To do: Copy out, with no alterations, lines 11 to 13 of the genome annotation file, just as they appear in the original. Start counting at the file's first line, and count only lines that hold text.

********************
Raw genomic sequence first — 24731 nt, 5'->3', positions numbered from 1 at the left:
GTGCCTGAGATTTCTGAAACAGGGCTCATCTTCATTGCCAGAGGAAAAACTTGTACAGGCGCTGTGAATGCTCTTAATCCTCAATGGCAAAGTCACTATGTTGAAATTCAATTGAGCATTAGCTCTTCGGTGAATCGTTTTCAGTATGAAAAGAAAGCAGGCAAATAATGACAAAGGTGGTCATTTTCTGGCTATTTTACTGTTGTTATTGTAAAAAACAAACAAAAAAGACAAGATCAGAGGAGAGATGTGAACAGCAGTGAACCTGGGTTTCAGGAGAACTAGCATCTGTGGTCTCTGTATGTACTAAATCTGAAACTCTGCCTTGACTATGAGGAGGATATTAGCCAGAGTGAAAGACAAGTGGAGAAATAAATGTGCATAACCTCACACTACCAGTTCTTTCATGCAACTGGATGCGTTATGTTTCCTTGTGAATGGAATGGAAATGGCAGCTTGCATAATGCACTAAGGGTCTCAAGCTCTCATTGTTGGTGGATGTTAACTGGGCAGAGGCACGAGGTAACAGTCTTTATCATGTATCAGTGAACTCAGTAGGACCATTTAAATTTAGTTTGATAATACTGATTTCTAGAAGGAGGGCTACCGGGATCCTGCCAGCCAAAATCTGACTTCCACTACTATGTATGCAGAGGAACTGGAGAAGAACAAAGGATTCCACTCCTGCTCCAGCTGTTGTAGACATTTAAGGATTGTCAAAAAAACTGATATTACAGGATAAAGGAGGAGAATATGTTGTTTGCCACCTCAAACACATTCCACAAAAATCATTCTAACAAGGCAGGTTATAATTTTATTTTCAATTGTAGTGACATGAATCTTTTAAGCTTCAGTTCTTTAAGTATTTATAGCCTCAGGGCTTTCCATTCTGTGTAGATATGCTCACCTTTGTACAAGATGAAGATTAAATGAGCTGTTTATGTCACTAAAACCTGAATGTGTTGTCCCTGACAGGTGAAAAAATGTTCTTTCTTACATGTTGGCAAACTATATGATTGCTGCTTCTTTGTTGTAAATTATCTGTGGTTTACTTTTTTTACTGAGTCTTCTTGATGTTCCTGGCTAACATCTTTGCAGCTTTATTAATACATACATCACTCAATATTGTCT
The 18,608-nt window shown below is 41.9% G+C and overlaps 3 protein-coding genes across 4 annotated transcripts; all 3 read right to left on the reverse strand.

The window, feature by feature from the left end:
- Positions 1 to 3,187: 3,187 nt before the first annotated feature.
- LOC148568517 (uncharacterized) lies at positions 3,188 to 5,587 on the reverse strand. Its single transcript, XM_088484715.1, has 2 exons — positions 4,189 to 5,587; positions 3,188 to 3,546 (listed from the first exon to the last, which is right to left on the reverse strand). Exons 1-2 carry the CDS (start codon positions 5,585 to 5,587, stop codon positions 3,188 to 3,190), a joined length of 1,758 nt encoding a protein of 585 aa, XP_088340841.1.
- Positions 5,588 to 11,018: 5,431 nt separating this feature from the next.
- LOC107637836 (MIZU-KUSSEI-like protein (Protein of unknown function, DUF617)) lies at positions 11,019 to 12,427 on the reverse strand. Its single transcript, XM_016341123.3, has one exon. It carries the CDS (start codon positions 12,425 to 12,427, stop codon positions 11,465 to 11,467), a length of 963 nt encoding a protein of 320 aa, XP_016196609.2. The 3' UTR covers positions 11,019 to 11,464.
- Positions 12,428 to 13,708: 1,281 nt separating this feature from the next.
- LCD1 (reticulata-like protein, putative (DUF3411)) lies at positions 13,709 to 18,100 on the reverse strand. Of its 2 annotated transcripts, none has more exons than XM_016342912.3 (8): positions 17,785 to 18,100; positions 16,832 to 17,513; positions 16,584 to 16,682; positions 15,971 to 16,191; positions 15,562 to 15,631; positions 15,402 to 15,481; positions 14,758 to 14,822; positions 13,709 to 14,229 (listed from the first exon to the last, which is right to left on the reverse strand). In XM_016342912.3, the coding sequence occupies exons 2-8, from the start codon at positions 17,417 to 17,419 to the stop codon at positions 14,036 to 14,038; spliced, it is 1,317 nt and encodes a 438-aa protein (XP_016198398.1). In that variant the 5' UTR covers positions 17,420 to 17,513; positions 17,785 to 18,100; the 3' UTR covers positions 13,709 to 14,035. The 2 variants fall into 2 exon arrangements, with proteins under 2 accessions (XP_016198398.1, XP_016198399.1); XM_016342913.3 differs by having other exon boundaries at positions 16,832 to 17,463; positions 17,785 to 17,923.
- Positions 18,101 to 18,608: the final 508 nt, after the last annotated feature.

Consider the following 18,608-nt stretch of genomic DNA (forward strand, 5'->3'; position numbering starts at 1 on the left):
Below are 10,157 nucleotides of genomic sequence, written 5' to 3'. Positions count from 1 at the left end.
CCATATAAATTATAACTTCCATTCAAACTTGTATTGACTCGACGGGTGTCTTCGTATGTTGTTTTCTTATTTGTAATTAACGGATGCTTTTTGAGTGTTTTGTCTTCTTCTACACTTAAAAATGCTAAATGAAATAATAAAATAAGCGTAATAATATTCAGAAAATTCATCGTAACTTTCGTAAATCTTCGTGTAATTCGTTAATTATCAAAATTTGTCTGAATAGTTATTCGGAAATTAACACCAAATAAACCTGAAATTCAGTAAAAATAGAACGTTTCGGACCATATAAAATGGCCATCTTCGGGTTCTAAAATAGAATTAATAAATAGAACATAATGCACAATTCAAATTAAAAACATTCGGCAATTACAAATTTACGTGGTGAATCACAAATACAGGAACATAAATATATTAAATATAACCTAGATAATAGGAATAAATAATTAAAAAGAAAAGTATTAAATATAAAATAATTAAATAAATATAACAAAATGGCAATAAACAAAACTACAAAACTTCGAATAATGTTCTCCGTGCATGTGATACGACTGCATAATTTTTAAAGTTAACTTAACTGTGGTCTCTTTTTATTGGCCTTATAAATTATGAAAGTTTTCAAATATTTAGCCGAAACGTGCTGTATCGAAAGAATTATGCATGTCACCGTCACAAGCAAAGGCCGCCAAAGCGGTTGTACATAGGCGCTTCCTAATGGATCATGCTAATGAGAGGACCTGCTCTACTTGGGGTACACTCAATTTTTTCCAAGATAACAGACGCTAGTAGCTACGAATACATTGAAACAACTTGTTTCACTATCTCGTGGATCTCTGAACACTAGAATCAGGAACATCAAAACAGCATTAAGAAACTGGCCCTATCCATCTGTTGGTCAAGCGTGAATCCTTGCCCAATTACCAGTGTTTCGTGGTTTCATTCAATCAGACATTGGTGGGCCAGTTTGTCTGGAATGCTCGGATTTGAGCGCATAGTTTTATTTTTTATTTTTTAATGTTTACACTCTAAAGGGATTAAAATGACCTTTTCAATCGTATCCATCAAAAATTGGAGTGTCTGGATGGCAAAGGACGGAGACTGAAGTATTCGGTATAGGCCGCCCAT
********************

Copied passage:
- Positions 18,101 to 18,608: the final 508 nt, after the last annotated feature.

Consider the following 18,608-nt stretch of genomic DNA (forward strand, 5'->3'; position numbering starts at 1 on the left):
Below are 10,157 nucleotides of genomic sequence, written 5' to 3'. Positions count from 1 at the left end.